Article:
When looking at a stereoscopic 3D image however, accommodation and convergence do not work like this. The focus (or accommodation point) for the image is always at the screen plane; while the convergence point varies with the perceived depth of the image. The only point at which accommodation and convergence are natural, and in agreement, is when the object being viewed is on the screen plane.
This is far more of a problem when viewing images on a small screen, such as you are probably doing now, than viewing the same image on a large theatrical screen, since the eyes’ focus point (accommodation and convergence) is much nearer to infinity. This is one reason that stereoscopic images tend to look (and feel) better when viewed further away; from the back row. It is also a reason why positive parallax images (images placed behind the screen plane) can be easier to look at than negative parallax images, where the image is all in front of the screen plane, since the positive parallax images are less stressful on accommodation and convergence.
Could this be the problem that stops stereoscopic 3D going mainstream – especially on DVDs and TV transmission, where the TV screen is small?
Divergence (the need for the eyes to go wall-eyed, i.e. rotate outward to fuse the two separate left and right eye images into one) is a problem that can be easily overcome when shooting, but is impossible to fix in post (at least with a realistic budget!)
Divergence is a problem most associated with shooting wide interocular distances and using camera convergence to set the zero parallax point, with background objects some way away from the convergence point. In such a set-up, objects behind the screen plane (the zero parallax point) can become too far separated, requiring the viewer’s eyes to diverge to mesh, or fuse, the image into a single occurrence. For many people this is impossible to achieve if divergence is required at all, and for those who can accept some divergence, a value of no more than 1 degree, or 1.5 degrees from the eye’s convergence angle at zero parallax (the screen plane) is acceptable. However, even a 1-degree divergence is a huge value!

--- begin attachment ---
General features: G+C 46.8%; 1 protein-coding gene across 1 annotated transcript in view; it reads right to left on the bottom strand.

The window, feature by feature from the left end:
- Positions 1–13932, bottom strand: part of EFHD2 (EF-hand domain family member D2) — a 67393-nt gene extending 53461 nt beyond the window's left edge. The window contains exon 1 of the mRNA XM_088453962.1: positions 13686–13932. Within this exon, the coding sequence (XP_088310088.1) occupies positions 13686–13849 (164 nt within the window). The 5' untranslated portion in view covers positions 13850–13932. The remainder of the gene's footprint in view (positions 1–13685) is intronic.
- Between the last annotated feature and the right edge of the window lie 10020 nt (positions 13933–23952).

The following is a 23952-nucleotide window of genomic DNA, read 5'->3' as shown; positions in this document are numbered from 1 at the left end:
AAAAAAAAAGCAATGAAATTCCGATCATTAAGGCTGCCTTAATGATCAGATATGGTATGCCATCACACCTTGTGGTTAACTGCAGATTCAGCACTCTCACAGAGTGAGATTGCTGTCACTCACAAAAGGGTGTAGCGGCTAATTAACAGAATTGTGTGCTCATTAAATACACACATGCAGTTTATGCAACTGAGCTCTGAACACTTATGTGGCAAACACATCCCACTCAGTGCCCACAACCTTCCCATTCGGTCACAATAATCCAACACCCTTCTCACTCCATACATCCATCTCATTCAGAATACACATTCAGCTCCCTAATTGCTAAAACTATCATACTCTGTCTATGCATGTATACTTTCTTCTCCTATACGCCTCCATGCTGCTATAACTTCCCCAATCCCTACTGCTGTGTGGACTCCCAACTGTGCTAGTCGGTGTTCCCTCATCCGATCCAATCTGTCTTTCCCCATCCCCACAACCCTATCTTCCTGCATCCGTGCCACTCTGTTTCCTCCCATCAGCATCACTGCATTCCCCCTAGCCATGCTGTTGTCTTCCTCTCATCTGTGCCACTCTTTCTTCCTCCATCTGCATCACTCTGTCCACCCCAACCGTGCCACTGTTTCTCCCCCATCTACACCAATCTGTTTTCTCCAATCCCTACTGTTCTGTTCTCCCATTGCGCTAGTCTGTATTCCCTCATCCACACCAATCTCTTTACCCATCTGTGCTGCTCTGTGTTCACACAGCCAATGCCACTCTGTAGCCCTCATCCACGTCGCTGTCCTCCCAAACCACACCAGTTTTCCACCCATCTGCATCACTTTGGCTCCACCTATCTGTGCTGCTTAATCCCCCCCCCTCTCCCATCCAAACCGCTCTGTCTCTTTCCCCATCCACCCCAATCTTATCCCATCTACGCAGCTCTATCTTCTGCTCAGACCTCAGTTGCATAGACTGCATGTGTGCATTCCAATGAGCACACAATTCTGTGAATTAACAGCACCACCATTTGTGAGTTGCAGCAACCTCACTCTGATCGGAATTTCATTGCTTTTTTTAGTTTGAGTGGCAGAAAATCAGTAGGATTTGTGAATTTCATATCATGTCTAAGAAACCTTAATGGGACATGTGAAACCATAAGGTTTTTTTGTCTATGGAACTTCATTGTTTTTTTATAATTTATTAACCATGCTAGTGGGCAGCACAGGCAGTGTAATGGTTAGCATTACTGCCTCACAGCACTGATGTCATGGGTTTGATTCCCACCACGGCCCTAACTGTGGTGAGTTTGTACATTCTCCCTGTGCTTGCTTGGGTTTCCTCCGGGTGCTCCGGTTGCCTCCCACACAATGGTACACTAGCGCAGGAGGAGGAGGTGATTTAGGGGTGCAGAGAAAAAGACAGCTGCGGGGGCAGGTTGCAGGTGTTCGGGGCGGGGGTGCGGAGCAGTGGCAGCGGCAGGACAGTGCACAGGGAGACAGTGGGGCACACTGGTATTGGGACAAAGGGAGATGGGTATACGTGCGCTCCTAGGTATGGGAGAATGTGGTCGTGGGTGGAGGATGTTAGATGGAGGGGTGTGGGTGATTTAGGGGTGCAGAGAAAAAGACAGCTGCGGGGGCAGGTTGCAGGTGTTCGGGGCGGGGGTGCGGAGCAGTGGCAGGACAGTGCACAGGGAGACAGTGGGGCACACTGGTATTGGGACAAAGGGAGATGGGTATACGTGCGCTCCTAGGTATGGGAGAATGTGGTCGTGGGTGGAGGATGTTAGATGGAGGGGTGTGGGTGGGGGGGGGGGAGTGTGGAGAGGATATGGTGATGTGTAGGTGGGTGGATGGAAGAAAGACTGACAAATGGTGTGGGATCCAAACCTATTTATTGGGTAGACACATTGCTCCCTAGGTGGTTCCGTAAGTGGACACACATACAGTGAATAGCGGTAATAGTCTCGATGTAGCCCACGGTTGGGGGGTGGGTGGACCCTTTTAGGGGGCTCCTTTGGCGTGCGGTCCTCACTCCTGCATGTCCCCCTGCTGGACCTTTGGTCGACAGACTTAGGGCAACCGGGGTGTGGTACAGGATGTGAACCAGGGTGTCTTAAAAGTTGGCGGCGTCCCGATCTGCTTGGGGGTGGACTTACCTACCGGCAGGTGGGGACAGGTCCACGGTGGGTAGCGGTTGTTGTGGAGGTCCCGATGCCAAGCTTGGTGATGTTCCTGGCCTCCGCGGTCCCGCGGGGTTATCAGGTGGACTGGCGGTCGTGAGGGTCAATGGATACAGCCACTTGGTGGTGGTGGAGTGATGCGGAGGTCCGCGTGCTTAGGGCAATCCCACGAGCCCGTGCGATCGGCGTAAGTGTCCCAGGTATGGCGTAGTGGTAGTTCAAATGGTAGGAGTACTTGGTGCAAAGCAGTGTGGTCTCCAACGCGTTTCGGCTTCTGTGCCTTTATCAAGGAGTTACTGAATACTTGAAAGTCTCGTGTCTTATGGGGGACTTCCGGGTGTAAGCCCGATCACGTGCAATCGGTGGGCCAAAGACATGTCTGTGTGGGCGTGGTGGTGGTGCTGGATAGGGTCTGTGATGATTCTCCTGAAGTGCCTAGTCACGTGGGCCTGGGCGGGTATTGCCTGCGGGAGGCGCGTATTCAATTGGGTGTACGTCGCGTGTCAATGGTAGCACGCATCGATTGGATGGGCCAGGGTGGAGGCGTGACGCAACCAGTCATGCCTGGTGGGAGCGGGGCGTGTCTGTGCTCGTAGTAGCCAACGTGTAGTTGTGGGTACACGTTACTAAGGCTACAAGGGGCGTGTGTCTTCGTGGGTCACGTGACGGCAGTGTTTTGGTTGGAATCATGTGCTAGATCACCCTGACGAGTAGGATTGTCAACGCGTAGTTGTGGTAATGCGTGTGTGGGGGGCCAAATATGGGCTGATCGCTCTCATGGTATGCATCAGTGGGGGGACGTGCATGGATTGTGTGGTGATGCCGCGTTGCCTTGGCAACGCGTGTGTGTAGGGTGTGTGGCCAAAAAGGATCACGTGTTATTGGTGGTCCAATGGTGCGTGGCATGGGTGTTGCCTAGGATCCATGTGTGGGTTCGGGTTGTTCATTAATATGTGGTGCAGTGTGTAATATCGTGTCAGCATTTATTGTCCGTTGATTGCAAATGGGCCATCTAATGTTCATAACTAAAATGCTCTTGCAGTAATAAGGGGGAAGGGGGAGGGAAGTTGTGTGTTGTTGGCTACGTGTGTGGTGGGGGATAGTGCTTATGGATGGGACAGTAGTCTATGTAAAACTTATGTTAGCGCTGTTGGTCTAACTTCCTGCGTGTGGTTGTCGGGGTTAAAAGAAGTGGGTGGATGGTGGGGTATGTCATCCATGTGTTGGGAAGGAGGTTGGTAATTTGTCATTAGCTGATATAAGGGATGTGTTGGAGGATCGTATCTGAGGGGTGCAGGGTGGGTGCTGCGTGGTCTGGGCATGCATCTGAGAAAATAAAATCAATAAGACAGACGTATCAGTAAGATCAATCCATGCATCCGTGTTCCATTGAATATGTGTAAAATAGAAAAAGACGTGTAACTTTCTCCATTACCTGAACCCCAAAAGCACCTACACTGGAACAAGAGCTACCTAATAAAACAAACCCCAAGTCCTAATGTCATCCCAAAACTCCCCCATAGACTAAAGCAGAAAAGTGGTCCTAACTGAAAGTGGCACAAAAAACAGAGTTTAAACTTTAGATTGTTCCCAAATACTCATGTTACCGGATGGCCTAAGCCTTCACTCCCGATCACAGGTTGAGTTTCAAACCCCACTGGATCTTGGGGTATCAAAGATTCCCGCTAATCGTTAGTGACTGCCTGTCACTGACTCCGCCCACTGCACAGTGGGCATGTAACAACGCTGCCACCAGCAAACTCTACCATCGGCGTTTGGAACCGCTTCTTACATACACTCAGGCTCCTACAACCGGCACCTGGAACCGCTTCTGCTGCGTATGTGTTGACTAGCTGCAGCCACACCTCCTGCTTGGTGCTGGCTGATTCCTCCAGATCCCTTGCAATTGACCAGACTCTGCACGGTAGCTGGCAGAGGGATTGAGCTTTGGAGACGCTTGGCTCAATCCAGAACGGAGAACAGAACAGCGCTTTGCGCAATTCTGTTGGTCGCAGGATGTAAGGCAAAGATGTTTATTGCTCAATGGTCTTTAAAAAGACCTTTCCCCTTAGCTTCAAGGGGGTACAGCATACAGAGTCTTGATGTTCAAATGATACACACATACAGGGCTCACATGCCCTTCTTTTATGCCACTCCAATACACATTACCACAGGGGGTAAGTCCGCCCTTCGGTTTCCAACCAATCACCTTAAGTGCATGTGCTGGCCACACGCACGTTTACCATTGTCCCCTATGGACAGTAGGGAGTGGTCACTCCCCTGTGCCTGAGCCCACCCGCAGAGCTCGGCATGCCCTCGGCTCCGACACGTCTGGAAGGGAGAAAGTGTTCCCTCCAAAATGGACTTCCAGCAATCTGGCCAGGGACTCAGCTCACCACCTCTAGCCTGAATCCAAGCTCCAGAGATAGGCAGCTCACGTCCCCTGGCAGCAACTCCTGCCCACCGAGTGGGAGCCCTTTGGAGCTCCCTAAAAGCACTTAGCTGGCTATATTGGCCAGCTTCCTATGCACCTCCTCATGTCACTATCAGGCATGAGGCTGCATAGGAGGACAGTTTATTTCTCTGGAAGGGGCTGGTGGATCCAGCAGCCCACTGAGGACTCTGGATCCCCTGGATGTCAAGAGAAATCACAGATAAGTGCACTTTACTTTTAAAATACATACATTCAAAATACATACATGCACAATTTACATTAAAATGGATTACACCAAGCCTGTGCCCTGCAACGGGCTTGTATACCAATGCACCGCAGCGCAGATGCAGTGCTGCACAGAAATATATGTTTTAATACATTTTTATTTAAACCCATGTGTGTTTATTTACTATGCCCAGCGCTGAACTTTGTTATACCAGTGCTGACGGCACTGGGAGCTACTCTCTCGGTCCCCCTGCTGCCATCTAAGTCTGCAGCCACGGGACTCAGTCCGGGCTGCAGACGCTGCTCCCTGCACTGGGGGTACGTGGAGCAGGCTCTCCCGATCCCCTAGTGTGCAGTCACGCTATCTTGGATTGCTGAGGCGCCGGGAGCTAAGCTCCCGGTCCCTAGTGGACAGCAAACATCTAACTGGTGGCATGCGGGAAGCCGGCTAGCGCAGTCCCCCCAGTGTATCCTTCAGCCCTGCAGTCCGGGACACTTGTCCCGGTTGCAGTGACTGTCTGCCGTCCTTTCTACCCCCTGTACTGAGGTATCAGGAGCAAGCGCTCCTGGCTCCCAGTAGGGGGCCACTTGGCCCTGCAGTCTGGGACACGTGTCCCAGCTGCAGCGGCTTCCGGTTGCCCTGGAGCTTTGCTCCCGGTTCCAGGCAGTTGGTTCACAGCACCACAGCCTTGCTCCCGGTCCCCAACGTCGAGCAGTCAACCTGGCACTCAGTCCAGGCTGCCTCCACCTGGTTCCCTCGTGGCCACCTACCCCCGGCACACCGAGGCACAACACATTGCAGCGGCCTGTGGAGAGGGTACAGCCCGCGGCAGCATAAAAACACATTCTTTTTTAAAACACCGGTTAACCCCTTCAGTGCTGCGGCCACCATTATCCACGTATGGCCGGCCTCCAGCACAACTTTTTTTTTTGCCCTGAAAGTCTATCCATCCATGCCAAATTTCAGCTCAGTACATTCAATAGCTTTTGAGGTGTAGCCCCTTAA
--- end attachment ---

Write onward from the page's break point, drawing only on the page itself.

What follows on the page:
This is yet another reason why shooting parallel can be preferable, since it is all but impossible to cause a divergent image, except when shooting very wide interocular distances and horizontally re-positioning the images in post to push most of the image behind the screen plane.
Producing stereoscopic 3D images that are comfortable to watch depends not only on the production and post-production processes, but on the final display media. The future of the 3D market depends on all of us, as a fledgling industry, using our creative and technical skills to make engaging content that is a pleasure to view. It is incumbent on us to be informed about what works and why, what doesn’t, and what the latest best practices are.
Digital stereoscopic 3D production is still in its infancy. It isn’t just about making 2D with an extra dimension, it is a new art form and there is still much to learn and new techniques to develop. In this series, I hope I have given you a good grounding in the basics, but I expect you to move on and discover more, and I look forward to your comments as you do so!
Steve Shaw is a Partner in Light Illusion, a top consulting service for the digital film market, with offices in the UK and India.